Sampling could cover the following instructions:
- Specific types of IMCA instructions, for example SMT, 39A or accommodation decisions where a move from a person's own home is being considered (see below).
- Where the IMCA has a significant impact on the outcome.
- Where formal action was initiated by either the IMCA provider or responsible body.
- Where the outcome went against the client's views (see below).
Further suggestions are given in Appendix 5.
Using service user views as a focus for quality
As identified above, there are particular challenges to collecting feedback from the service users on the quality of the IMCA service they received. It can be more useful to focus on any views they have about the outcome of the process for which the IMCA was instructed to support and represent them.
The service user’s views (including those expressed at an earlier time) can be categorised in the following way in relation to the outcome of the process:
- the outcome reflected the service user’s views
- the outcome went against the service user’s views
- service user had mixed feelings about the outcome
- not possible to establish the service user’s views.
Nationally, only in about 8 per cent of cases does the outcome go against the service user’s expressed wishes. The outcome in these situations may of course be in the person's best interests.
Focusing on these specific cases is a potential way to include the views of service users in the monitoring of IMCA services. This is because it could be assumed that, were these people to have capacity, they would be dissatisfied with the IMCA service's representation of their views.
Commissioners may want to consider asking IMCA providers to identify instructions where the outcome went against the views of the individual and to provide information about the following:
- what they did to support the person and represent their views
- what they did to ensure alternatives were considered which were closer in line with the person's views
- why they did not proceed with formally challenging the decision.
In some cases it may be possible to gain further feedback directly from the individual.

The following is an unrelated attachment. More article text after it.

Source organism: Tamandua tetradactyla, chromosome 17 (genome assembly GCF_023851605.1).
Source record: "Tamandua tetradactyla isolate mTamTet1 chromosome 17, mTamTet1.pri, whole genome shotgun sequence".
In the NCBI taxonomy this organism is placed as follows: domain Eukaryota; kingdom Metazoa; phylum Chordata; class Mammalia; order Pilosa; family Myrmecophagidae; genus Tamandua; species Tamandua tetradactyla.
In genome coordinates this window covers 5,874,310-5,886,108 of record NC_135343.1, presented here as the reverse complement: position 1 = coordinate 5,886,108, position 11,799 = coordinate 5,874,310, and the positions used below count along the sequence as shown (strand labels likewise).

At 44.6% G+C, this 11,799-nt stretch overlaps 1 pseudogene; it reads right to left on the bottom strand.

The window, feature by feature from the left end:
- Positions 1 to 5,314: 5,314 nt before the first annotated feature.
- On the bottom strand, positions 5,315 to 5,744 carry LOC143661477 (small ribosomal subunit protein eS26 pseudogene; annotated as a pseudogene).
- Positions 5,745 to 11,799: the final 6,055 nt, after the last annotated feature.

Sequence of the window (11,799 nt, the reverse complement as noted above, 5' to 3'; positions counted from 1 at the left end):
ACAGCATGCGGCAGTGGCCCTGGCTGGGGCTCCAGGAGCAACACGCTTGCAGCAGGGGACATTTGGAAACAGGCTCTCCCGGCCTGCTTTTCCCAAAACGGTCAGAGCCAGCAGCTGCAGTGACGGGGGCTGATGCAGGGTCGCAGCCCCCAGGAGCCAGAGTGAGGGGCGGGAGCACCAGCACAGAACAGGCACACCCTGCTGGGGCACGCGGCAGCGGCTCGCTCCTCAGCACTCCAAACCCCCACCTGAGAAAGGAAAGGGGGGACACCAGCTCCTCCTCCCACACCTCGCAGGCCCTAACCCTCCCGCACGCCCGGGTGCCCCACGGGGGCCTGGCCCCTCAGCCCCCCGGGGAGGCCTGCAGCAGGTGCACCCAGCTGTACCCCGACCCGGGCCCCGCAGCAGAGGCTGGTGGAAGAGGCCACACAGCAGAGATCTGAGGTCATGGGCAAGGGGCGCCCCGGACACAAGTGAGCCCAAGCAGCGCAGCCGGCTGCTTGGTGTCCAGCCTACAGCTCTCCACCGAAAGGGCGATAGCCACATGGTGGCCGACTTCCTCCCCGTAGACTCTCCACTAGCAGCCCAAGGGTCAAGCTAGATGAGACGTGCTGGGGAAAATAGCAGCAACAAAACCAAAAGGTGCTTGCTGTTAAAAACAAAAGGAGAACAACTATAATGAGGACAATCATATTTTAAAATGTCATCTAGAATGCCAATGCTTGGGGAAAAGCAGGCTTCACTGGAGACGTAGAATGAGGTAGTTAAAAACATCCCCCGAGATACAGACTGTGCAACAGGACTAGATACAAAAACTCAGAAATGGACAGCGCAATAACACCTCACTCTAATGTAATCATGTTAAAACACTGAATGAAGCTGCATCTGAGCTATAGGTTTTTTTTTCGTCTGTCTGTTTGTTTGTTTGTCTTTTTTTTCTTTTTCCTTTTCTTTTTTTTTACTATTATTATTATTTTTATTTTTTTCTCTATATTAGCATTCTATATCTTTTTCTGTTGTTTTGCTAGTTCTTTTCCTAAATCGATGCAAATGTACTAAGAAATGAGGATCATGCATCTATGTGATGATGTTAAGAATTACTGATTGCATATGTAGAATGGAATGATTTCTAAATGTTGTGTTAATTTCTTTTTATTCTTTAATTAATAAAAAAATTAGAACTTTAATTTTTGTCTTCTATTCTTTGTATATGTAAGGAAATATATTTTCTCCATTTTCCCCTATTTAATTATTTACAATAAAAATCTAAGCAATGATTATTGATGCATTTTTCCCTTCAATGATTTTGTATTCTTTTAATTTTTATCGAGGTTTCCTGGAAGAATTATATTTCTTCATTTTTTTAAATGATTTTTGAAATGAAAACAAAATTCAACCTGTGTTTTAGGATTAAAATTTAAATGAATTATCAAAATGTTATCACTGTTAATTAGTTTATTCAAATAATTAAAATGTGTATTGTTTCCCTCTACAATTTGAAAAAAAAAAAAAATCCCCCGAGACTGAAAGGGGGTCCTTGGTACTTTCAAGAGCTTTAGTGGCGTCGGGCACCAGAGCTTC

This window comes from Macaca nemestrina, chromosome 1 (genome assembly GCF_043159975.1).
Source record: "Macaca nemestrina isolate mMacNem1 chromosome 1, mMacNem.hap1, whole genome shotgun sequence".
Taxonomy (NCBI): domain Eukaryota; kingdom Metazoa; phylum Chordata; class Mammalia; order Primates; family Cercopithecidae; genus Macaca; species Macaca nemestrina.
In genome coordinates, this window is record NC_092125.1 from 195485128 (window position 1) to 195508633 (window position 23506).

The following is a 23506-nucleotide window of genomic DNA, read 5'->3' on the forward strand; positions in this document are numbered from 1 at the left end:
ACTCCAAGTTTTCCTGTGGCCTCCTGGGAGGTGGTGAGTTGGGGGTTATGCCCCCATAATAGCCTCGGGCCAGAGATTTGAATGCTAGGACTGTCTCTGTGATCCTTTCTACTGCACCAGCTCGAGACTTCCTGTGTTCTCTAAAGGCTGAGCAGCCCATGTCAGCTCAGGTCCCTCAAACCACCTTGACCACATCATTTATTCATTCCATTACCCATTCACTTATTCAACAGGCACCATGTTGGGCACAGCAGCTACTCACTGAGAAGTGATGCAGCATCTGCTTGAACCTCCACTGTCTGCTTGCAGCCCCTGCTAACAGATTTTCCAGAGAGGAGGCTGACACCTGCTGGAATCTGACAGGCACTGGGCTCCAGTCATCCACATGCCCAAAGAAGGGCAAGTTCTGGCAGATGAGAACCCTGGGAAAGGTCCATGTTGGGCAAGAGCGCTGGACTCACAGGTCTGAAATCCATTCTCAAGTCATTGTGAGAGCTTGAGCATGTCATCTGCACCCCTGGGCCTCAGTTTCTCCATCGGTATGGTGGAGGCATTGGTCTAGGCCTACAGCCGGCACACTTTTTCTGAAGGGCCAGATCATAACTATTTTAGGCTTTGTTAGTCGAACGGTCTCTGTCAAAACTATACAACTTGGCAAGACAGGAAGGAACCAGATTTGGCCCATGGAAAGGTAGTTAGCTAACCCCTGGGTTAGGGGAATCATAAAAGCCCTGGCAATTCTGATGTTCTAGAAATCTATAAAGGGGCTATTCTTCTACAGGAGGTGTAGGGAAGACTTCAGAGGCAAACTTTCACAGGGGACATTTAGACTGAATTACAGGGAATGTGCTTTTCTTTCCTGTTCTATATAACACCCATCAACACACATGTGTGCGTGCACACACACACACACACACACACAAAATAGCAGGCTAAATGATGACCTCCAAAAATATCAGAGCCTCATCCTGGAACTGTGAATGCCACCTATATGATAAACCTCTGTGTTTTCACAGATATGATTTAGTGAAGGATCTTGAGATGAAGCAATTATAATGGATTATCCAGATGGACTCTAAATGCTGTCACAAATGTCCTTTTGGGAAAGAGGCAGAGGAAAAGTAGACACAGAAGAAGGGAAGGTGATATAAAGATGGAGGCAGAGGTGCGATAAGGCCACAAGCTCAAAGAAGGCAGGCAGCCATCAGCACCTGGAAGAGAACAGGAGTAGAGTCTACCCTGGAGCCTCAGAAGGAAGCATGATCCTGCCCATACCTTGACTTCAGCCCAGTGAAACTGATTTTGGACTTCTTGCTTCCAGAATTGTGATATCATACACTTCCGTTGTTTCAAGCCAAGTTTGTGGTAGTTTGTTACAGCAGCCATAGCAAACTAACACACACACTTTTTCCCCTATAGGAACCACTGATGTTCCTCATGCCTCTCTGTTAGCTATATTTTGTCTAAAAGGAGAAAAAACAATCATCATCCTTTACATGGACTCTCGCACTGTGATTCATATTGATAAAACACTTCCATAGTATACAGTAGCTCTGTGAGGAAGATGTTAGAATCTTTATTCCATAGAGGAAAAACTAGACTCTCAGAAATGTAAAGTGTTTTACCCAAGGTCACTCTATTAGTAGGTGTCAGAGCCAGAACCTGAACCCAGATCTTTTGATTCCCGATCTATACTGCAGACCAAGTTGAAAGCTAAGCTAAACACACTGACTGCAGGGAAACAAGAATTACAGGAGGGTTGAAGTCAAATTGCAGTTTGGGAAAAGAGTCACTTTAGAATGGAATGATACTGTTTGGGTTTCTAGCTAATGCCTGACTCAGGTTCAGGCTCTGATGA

Another potential focus for quality related to client views is IMCA instructions for accommodation decisions where the person was living in their own home. The national figures identify that only a very small proportion of people in this situation had the opportunity to continue living in their home, with the vast majority moving to a residential care home. Even if the person was unable to express a view it could be the case that they would have wanted all possible support to remain in their own home. The IMCA s’ work could be examined in these cases to see if they ensured that alternatives to moving to a care home were adequately explored. This would include making full use of the opportunities of personalisation.
Further suggestions are given in Appendix 6.
Measuring the difference the IMCA service has made
There is some concern that monitoring information is too much focused on the process of IMCA involvement rather than its outcomes. One development is to look at the difference IMCAs have made to:
- how the person was involved in the decision-making process
- the outcome of the decision
- other aspects of the person’s care and support
- the practice of health and social care staff.
Looking at the difference the IMCA service makes, challenges IMCAs to consider how they can best use their time to support improvements for individuals. One way this can be done is by providing a summary of a person’s needs and wishes to a care home which someone has moved into. This could help the person receive a personalised service in the care home (see ADASS/SCIE IMCA guidance for accommodation decisions and care reviews). Looking at the difference may also mean IMCAs limiting their involvement in those cases where they may have little or no impact.
The Norah Fry Research Centre is currently undertaking research into the difference IMCAs make in this area. This may help provide bench marks for the future monitoring of IMCA services and a reliable way to compare quality between different providers.